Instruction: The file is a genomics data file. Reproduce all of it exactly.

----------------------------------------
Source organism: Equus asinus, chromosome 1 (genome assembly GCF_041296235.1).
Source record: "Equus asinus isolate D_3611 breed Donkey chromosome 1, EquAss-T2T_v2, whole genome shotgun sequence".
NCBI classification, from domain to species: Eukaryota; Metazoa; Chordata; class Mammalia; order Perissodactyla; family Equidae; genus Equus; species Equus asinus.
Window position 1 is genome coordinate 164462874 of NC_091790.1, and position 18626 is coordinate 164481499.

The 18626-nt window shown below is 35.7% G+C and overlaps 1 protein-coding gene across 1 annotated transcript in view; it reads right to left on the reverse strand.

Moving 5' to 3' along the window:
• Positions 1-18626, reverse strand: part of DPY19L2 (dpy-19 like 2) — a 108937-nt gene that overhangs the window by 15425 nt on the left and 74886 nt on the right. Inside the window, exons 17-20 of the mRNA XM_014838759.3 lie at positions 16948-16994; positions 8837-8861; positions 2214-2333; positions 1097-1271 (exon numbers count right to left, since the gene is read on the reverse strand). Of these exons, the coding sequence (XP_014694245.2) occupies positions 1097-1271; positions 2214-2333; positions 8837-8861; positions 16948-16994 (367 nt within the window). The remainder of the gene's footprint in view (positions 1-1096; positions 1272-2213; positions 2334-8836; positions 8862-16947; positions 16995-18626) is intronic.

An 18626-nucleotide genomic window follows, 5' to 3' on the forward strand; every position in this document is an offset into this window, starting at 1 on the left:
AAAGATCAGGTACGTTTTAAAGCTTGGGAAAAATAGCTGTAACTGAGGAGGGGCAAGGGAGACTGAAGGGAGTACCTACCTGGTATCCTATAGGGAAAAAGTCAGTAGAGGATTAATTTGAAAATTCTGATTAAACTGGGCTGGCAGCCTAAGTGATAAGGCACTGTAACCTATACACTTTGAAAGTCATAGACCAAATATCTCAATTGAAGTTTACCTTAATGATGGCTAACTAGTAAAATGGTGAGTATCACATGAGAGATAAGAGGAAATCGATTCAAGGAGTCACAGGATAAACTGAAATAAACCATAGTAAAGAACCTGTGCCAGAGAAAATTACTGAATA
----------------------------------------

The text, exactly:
Source organism: Equus asinus, chromosome 1 (genome assembly GCF_041296235.1).
Source record: "Equus asinus isolate D_3611 breed Donkey chromosome 1, EquAss-T2T_v2, whole genome shotgun sequence".
NCBI classification, from domain to species: Eukaryota; Metazoa; Chordata; class Mammalia; order Perissodactyla; family Equidae; genus Equus; species Equus asinus.
Window position 1 is genome coordinate 164462874 of NC_091790.1, and position 18626 is coordinate 164481499.

The 18626-nt window shown below is 35.7% G+C and overlaps 1 protein-coding gene across 1 annotated transcript in view; it reads right to left on the reverse strand.

Moving 5' to 3' along the window:
• Positions 1-18626, reverse strand: part of DPY19L2 (dpy-19 like 2) — a 108937-nt gene that overhangs the window by 15425 nt on the left and 74886 nt on the right. Inside the window, exons 17-20 of the mRNA XM_014838759.3 lie at positions 16948-16994; positions 8837-8861; positions 2214-2333; positions 1097-1271 (exon numbers count right to left, since the gene is read on the reverse strand). Of these exons, the coding sequence (XP_014694245.2) occupies positions 1097-1271; positions 2214-2333; positions 8837-8861; positions 16948-16994 (367 nt within the window). The remainder of the gene's footprint in view (positions 1-1096; positions 1272-2213; positions 2334-8836; positions 8862-16947; positions 16995-18626) is intronic.

An 18626-nucleotide genomic window follows, 5' to 3' on the forward strand; every position in this document is an offset into this window, starting at 1 on the left:
AAAGATCAGGTACGTTTTAAAGCTTGGGAAAAATAGCTGTAACTGAGGAGGGGCAAGGGAGACTGAAGGGAGTACCTACCTGGTATCCTATAGGGAAAAAGTCAGTAGAGGATTAATTTGAAAATTCTGATTAAACTGGGCTGGCAGCCTAAGTGATAAGGCACTGTAACCTATACACTTTGAAAGTCATAGACCAAATATCTCAATTGAAGTTTACCTTAATGATGGCTAACTAGTAAAATGGTGAGTATCACATGAGAGATAAGAGGAAATCGATTCAAGGAGTCACAGGATAAACTGAAATAAACCATAGTAAAGAACCTGTGCCAGAGAAAATTACTGAATA